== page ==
Sitting one day, lost in thought, Tristan began to review his congenital despondency. He brooded, deep within his heart over the many kinds of want his other life Isolt, the lovely blonde queen, the key to his passion, had borne for his sake while remaining so steadfast in every affliction. He felt it like a deep wound to the center of his being that he had let no woman, except Isolt, share his passion, or ever thought of such a thing. Despairing, he accused himself— "how can I act so faithlessly? This I know, sure as death— Isolt, my heart and my life, have I been so thoughtless of you, who neither thinks nor cares of anything on earth nor admits to your affections anything but me alone, and now I admit to mine 19150 some life apart from yours— what can have so perverted me? What has got into me, me, Tristan, faithless wretch? I'm in love with two Isolts, very fond of them both, while my other life, Isolt, holds only a single Tristan dear. She alone will no other Tristan but me alone, and the one I'm courting compulsively is yet another Isolt. Woe to thee, senseless man, Tristan, utterly confounded! Leave off this blinded travesty, have done with this depraved notion!" Thus he recovered from his craving, and laid aside the love and fondness he had conceived for the maid Isolt, although he continued to pay her such sweet solicitations that she still thought she had all the evidence of his love, when that was no longer so. Things went as they were destined to— Isolt had stolen from Isolt Tristan's inner mindfulness, but Tristan again grew mindful of his love-heritage. Now his heart and his senses were consumed with their old pain. Still he remained courteous— when he saw in the maid that yearning dissatisfaction was beginning to take hold, he spared himself no effort to please her and divert her. He told her pretty legends, he sang to her, he wrote and read, and remained at all times attentive to whatever might be her pleasure by keeping her company, and helped her while away the hours, now with his singing, again when he played. Tristan also invented for every different instrument many lays and pleasing music which are still much loved today. At this time he also composed 19200 the noble lay of Tristan which is now so well known and loved in all lands, and will be while the world lasts. He often performed for them when they sat in company, he and Isolt and Kaedin, the duke and his duchess, ladies and noblemen, improvising schanzune, rundate, and courtly tunes, ending always with the refrain, "Isolt ma drue, Isolt mamie, en vus ma mort, en vus ma vie!" Because he sang with such fervor it was only natural for all of them to suppose he meant by this their Isolt, at which they were greatly pleased, no one among them more so than Tristan's comrade Kaedin, who was always there to see that Tristan was seated at the side of his sister. And this was her heart's delight— she took him into her care and gave him her full attention. Her clear eyes and thoughtfulness then took him for their playground. On not a few occasions the tender name of virginity averted its steady gaze of modesty and chasteness when in plain sight of all she laid her hand in his, as though she meant the gesture as a favor to Kaedin. However he may have seen it, she did it for her own pleasure. All this time the girl made herself so inviting with bright smiles and laughter, a constant stream of patter, flattering, and coquetry that she aroused him again, and once more he began to waver in his thoughts and mind from his resolve of love. He didn't know what he wanted when it came to Isolt. 19250 He responded to her charm with feelings of irresolution. Again and again he thought to himself, "is this what I want or not? It is not, and it is." Then Steadfastness spoke: "Sir Tristan, it is not. Consider your faith in Isolt— you must remember Isolt in her loyalty, who never swerved an inch from you." This at once put an end to his fruitless brooding and cast him back in to pain through passion for Isolt, still the queen of his heart. His custom and demeanor underwent such a change that everywhere and always he now could only sorrow. When he sat with Isolt and tried to talk with her again he fell into reverie, able only to sit and sigh. This concealed agony soon became so obvious that everyone at court declared that Isolt must be the cause of his sorrow and distress. And indeed, they were right. All Tristan's gloom and anguish were due to nothing but Isolt. Isolt was his nemesis, but not at all the one they believed it to be, she of the white hands. No, it was Isolt la bele, not the one of Arundel, as they imagined it to be. Isolt, too, was much affected, quite thrown into confusion, because the yearning Tristan suffered for this particular Isolt was at no time so severe as was hers for him. The two of them passed the hours in unequal disconsolation. Both were filled with yearning and their share of sorrow, but different for each of them. 19300 They did not share between them their loves and affections. As to love for each other neither of them kept pace, Tristan nor the maid Isolt. Tristan needed desperately a different Isolt, and Isolt had no desire for any other Tristan. She of the white hands loved and preferred him with all her heart and feelings, and so his sorrow distressed her. She noticed how often his face grew pale and how he then sighed with inward intensity. She watched him inwardly, and matched him sigh for sigh. Out of true companionship she bore with him a sorrow that concerned her not at all. His pain hurt her greatly, which made it bear down harder on him than on her. He felt deeply sorry for this kind, loving girl who remained so faithful to him. He could only have pity that she was so far in love for nothing in return, and had put all her heart into such a vain illusion. He showed her every courtesy, trying to entertain her with his most diverting skills, with performances and stories. It would have pleased him greatly to relieve her of her sorrow. But she had descended a long way into its depths. Redoubling his exertions to retrieve and console her, he began to arouse the sorrowing maid Isolt at first little by little, but with the result in the end that love again reclaimed her. Again she showered on him all her enticements 19350 with actions, talk, and glances. For the third time he succumbed to his old indecision and the ship of his heart was again cast adrift on the seas of uncertainty. That was not at all surprising, for when Desire, God knows, laughs before a man's eyes every hour of the day, she blinds both his eyes and senses and drags his heart after her. Lovers all, you may learn by the example of this story that it's much easier to endure a distant pain for distant love than to love in the neighborhood with a love that isn't close. Indeed, as far as I can see, it's much easier for a man to love and lose at a distance than to lose a love close at hand, or divest himself of the one afar than abstain from the nearer. Tristan was caught in this tangle. He longed for distant love, suffering much because of something he could neither hear nor see, and renounced one much closer that was always there in plain sight. He desired at all times that distant blonde Isolt, the radiance of Irlant, fleeing from the white-handed, highborn maid of Karke. He longed greatly for the former, and withdrew from the nearer, straying thus from both. He wanted and he didn't want this Isolt and that Isolt. He fled this one and sought that. The maid Isolt had invested her faith, longing, and integrity in a most unwise endeavor. She desired what withdrew from her and pursued what fled her presence. It was her object that deceived her. Tristan had misled her so by means of subtle operation with his eyes and his tongue 19400 that she was led to believe she had won his mind and heart. and of all the trickery that Tristan had committed, it was the one artifice that had so won her heart and compelled her to love him, that he sang so earnestly, "Isolt ma drue, Isolt mamie, en vus ma mort, en vus ma vie!" This completed her temptation and bore the ripe fruit of love. What he sang took her in. She pursued her fleeing man with such tender attentions that on the fourth try for love she caught up with her quarry and drew him back to herself so that he submitted, but still he spent night and day deep in anxious contemplation of himself and his life, always brooding uselessly. "Ah, me," he reflected, "how I have gone astray in love. This love, that so afflicts me, that's stealing my life and senses, that has so weighed me down— if ever on this earth it can somehow be lightened, it will take an alien love. I have often read in books and know myself that one alliance can reduce the force of another. Not all the rushing of the Rin is anywhere so powerful that it could not be diverted through many much smaller channels by which it should be much reduced and left with but little force, leaving the mighty Rin itself little more than a trickle. No great blaze is so strong, if one is persistent, that it cannot be scattered into lesser glowing brands leaving but a small fire. So is it for the lover, who faces a similar task. He may divide the mainstream 19450 of his affections so often into separate rivulets, scatter the heat of his mind among many smaller sparks until of the whole so little remains that it can do but slight damage. It may be that I too can succeed in dispersing my passions and desires into many smaller ones. If I focus my intent on more that a single love, I could well become thereby a Tristan free of sorrows. I have but to try it. If my luck is with me, it's time I should begin. All this love and loyalty I so hold to for my lady can do me but little good. On her I waste my life and being but get small comfort in return for either my being or my life. It is for nothing that I suffer this burden and anxiety. Oh, my amie, beloved Isolt, this one life is now too much torn apart between us. Things are not as they once were, when we bore, you and I, a single weal, a single woe, one love and one pain. Sadly, that's no longer so. Now I sorrow, you do not. All my feelings are consumed with longing for your love, while yours, I rather think, are consumed less for mine. The pleasures I renounce for you, you indulge, alas, alas, as often as it pleases you. In this you have company. You and your lord Marke have each other all the time. Here I am alone, a stranger. I think I never shall receive more from you than small comfort, although it is impossible for my heart to escape from you. Why have you robbed me of myself, 19500 since you have no desire for me and can do without me very well? Ah, sweetest Queen Isolt, with how many a heartache my life with you is passing by, while I mean so little to you that never once have you tried to learn something of my life! Ask about me? What do I say? Where would she go to inquire, or how could she learn of me? So long have I been blown about by the winds of uncertainty— how could anyone find me now? By no means can I imagine how. You seek me there—I am here. You look here—now I am there. How shall you find me, or where? Find me where? Why, where I am! Countries do not run away, and I am there in those countries where Tristan is to be found. Yes, whoever would attempt it would search until I was found, for if you seek a wanderer, there can be no certain goal or target for your quest. You must continue your efforts whether they pay off or not or you can accomplish nothing. My lady, God knows, my other life, should by now have inquired in secret about me everywhere, through entire Curnewal, Engelant, Franze and Normandie, my own land Parmenie, or wherever it might be rumored that her lover Tristan was— she would have searched thoroughly if she cared for me at all— but she cares nothing for me, she whom I love and cherish more than my life and soul. I forsake all other women for her, and am deprived of her. I have no right to ask of her that which would give me in this world a joyful life and happiness . . ." 19548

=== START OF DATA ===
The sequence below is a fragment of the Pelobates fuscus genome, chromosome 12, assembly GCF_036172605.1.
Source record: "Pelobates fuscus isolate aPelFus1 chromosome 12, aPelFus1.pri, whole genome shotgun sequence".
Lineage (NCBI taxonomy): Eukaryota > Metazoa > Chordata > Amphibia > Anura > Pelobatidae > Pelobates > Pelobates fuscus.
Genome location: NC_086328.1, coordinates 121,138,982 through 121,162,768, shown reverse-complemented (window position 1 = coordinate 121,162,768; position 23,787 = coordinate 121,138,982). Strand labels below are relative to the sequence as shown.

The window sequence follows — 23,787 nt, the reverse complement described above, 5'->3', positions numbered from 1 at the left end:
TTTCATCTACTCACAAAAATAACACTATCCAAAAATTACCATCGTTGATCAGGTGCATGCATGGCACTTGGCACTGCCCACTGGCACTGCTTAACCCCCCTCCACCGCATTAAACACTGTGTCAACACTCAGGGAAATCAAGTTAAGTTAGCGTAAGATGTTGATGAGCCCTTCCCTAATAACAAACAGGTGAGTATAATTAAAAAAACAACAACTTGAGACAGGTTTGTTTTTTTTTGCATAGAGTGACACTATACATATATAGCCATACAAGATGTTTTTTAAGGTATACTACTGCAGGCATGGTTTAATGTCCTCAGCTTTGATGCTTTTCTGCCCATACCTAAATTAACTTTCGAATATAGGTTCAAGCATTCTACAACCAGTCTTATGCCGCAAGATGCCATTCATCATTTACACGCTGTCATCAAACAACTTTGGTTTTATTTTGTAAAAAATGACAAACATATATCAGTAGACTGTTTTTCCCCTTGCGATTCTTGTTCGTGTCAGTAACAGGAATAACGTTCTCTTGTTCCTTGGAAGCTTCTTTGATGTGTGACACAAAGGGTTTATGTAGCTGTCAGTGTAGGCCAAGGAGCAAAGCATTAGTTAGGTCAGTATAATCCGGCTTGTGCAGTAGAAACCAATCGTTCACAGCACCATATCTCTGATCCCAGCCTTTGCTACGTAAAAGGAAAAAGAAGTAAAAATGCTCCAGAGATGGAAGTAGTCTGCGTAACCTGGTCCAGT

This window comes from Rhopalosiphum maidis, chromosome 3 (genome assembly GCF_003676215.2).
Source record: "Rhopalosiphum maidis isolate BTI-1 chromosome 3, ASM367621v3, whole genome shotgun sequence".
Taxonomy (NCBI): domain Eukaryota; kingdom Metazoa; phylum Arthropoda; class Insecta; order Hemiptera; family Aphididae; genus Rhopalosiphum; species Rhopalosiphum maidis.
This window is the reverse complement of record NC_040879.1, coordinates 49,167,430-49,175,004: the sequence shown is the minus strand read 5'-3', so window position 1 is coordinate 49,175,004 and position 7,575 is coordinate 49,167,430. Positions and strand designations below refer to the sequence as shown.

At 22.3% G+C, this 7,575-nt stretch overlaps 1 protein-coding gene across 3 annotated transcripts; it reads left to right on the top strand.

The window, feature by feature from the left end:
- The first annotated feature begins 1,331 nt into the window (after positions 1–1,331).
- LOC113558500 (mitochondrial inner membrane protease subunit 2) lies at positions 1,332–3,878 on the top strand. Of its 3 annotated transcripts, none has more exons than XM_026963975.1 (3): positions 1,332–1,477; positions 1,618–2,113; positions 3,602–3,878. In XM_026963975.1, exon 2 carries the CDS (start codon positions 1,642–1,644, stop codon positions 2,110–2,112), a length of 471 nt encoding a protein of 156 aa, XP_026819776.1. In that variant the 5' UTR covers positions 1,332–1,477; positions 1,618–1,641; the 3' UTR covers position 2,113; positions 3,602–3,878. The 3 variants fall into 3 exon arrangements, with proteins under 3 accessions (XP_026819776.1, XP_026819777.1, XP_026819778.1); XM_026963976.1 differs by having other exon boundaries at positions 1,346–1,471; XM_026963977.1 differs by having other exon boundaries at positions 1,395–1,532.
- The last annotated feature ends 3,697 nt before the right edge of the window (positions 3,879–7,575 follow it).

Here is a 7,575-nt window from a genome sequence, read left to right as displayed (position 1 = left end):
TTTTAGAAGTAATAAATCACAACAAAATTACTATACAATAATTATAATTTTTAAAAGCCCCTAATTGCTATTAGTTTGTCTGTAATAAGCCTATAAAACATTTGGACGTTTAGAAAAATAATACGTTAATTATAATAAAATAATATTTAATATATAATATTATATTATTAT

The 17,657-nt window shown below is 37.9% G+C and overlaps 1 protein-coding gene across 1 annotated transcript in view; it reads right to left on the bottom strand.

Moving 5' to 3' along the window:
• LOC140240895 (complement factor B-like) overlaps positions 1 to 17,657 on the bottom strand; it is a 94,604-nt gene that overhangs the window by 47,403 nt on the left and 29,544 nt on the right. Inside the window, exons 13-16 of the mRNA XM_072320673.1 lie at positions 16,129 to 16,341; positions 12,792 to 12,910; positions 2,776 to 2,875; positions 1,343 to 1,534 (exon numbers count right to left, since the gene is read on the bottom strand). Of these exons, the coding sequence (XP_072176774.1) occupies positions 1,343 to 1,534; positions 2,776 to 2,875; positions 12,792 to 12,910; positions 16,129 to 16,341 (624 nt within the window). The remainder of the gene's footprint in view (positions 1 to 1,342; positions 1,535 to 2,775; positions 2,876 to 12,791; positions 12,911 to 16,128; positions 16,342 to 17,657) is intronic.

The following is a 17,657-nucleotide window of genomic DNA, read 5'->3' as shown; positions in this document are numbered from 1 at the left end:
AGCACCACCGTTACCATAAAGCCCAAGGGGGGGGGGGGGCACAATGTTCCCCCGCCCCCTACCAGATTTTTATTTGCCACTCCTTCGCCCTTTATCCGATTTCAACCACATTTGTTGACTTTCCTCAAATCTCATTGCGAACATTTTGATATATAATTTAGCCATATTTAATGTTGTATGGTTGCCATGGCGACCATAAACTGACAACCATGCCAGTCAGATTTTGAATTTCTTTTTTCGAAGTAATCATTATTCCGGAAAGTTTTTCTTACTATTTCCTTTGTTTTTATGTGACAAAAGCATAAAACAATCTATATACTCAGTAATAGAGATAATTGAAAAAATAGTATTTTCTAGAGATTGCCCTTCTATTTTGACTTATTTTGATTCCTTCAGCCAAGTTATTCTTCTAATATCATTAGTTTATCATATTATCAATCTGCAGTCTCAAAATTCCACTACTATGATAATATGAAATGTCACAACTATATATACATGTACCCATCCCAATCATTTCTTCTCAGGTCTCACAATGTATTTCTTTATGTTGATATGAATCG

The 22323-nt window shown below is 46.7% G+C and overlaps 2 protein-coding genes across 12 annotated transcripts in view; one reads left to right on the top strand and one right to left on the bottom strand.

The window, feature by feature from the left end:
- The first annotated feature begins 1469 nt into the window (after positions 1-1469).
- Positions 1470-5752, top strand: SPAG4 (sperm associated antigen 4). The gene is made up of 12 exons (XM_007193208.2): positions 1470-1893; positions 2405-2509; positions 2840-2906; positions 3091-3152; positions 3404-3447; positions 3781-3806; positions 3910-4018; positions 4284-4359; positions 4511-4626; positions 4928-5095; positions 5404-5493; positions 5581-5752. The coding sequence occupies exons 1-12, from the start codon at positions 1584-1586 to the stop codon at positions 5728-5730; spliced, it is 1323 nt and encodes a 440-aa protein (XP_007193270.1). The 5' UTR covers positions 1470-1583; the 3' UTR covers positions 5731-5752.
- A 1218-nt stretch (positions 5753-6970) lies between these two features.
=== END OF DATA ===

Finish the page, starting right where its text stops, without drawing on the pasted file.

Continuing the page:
(I condensed the following brief summary from A.T. Hatto’s complete translation of the surviving part of Thomas of Brittany’s story, in Tristan [Penguin, 1960], 301-353:) After much soul-searching, Tristran marries Ysolt as blanche mains for her beauty and the bitter solace of her name, but pleading an old wound, avoids consummation. He orders a statuary hall of facsimiles including his true Ysolt, Brengvein holding a vial, and a golden Peticru whose soothing bells tinkle. It causes him nothing but sorrow, while in reality Marke possesses his grieving queen at will. As Tristran, Ysolt, and her brother Caerdin are riding, water splashes Ysolt, who laughs. Caerdin demands to know why. She declares the water came farther up her thigh than Tristran ever ventured. To the gravely indignant Caerdin Tristan then shows the statuary hall to prove how superior is his true love. Caerdin, enamored of Brengvein’s waxen counterfeit, adventures with Tristran into Mark’s land, where by stealth they tryst with Ysolt and Brengvein, but must quickly escape again. Twice more the disguised Tristran returns to seek Ysolt, but in vain. Then, trying to help the powerful knight Tristran the Dwarf regain his abducted lady, he sustains another poisoned thrust to his loins. White-Hands overhears his charge to Caerdin to summon the true Ysolt, who alone can cure him. The ship bringing her shall set a white sail if she is aboard. Repeatedly he sends White-Hands to watch, who at last falsely reports a black sail approaching. Tristran expires in agony, just as Ysolt arrives to die also in his lifeless arms.
|Index of Episodes